It is trying to unlatch itself from leftist Latin America’s suicide vest.
Liberal cranks over the years have hissed that Republicans in the United States win on “God, guns, and gays.” In Brazil, notes the UK Spectator, they hiss that “fascists” have returned to power on a platform of “beef, bibles, and bullets.”
Brazil’s president-elect, Jair Bolsonaro, is the “Trump of the tropics,” warns the media. But Brazilians, exhausted by years of failed leftism, don’t appear too worried, according to the Spectator, which noted this telling anecdote:
When Pink Floyd’s Roger Waters gave a concert in São Paulo recently and broadcast an anti-Bolsonaro message to his audience, they booed him roundly for a quarter of an hour. He had miscalculated: fans wealthy enough to afford a ticket for his show would be Bolsonaro voters. Brazilians feel that only they can understand the peculiar afflictions of their country and there is irritation that others should see fit to give them a homily. Hard times call for strong measures. The country has made its choice, and it has voted for military discipline over a corrupt leftwing regime with no answer to the gang-violence of its streets. It has been easy to play on voters’ fears: the homicide level in some Brazilian cities is high enough to meet the UN’s criterion for low-intensity civil war.
Most of the news coming out of Brazil in recent days sounds promising: Bolsonaro has canceled a climate change summit for next year in Rio, seeing it as costly and an ideologically histrionic waste of time; he has named a foreign minister who forthrightly rejects the pro-abortion claptrap of the international community and dismisses enviro activism as Marxism by other means; Bolsonaro is getting into squabbles with Cuban and Venezuelan commies, signaling that the country will unlatch itself from the region’s vest of suicidal leftism.
Naturally, this leaves the Western liberal elite fretful. It had grown accustomed to Brazilian leftism. How dare Bolsonaro’s aides stain the honor of China — that was the ludicrous tone of the media’s coverage of his appointment of a top diplomat who dared to blog that China’s climate change activism is a Marxist crock of the first order, an obvious attempt to goad Western economies into destroying themselves on the altar of idiotic and ineffectual “green” sacrifices. The lefty Guardian harrumphed that “South America’s biggest nation,” with, my gosh, “the greatest and most biodiverse forest on Earth, the Amazon,” has now fallen into the hands of such right-wing cretins as Ernesto Araujo, Bolsonaro’s choice for foreign minister. We are supposed to be very frightened that Araujo considers the greenies “anti-Christian” and useful idiots for anti-Western countries, who peddle a dogma that “has been used to justify increasing the regulatory power of states over the economy and the power of international institutions on the nation states and their populations, as well as to stifle economic growth in democratic capitalist countries and to promote the growth of China.”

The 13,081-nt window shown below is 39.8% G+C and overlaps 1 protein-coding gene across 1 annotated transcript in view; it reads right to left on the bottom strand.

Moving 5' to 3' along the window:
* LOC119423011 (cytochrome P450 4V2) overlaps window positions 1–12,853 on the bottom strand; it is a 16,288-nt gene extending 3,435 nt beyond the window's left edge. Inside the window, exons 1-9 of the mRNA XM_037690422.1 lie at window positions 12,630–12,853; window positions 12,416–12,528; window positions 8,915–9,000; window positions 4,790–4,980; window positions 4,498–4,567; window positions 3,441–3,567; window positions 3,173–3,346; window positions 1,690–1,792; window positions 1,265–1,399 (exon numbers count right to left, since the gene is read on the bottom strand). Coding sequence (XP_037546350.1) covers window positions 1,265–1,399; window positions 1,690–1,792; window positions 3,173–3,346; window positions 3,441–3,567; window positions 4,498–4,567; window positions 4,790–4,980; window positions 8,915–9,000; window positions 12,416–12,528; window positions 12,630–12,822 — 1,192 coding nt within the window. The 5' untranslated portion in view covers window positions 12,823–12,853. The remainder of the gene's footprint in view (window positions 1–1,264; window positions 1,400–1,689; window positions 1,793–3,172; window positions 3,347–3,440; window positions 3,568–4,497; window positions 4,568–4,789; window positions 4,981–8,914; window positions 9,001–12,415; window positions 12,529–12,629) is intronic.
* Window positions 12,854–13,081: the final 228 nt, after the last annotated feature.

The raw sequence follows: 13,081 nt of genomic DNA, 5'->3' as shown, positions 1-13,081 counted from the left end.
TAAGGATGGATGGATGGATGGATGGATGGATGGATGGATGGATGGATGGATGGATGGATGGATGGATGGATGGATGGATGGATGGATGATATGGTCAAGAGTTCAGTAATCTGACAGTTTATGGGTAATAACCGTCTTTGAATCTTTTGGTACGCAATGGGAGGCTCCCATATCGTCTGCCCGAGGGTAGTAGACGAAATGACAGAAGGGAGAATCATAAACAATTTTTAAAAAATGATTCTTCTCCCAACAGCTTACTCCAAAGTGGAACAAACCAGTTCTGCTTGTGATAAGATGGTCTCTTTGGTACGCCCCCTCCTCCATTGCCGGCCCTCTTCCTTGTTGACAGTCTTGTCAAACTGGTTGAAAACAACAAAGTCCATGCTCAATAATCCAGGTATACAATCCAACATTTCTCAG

Sounds about right. Kudos to Bolsonaro for selecting him. One can only laugh at the headlines the media has been putting on “bad news” stories in Brazil lately, such as this Reuters gem: “Brazil’s Bolsonaro names Trump fan top diplomat as Cuba relations sour.” Oh my. What will Brazil do now that Cuba relations have soured? How irrational of Bolsonaro to throw Brazil’s lot in with the most powerful economy in the world over regional communist ones. Why, he is even holding pre-inauguration meetings with John Bolton!
While France goes up in flames due to his environmental Marxism, President Macron is threatening to retaliate against Brazil if it pulls out of the Paris climate accord. Bolsonaro isn’t exactly flinching. He says that he will not risk the country’s agribusiness for the sake of bowing to green novelties and alarmist conjecture. Araujo, the media disapprovingly reports, won Bolsonaro’s confidence with an article urging Trumpian “Brazil First” policies. Imagine that.
The media casts that attitude as monstrously odd — as if Brazilian leaders consulting with Raul Castro is more natural than nationalism — but to many Brazilians it sounds like long overdue common sense. Beef, bibles, and bullets don’t seem so bad as they look across the border to a country Hugo Chavez, who deprived his people of all three, reduced to hellish shambles.
Jair Bolsonaro in 2010 (Janine Moraes / Câmara dos Deputados / Creative Commons)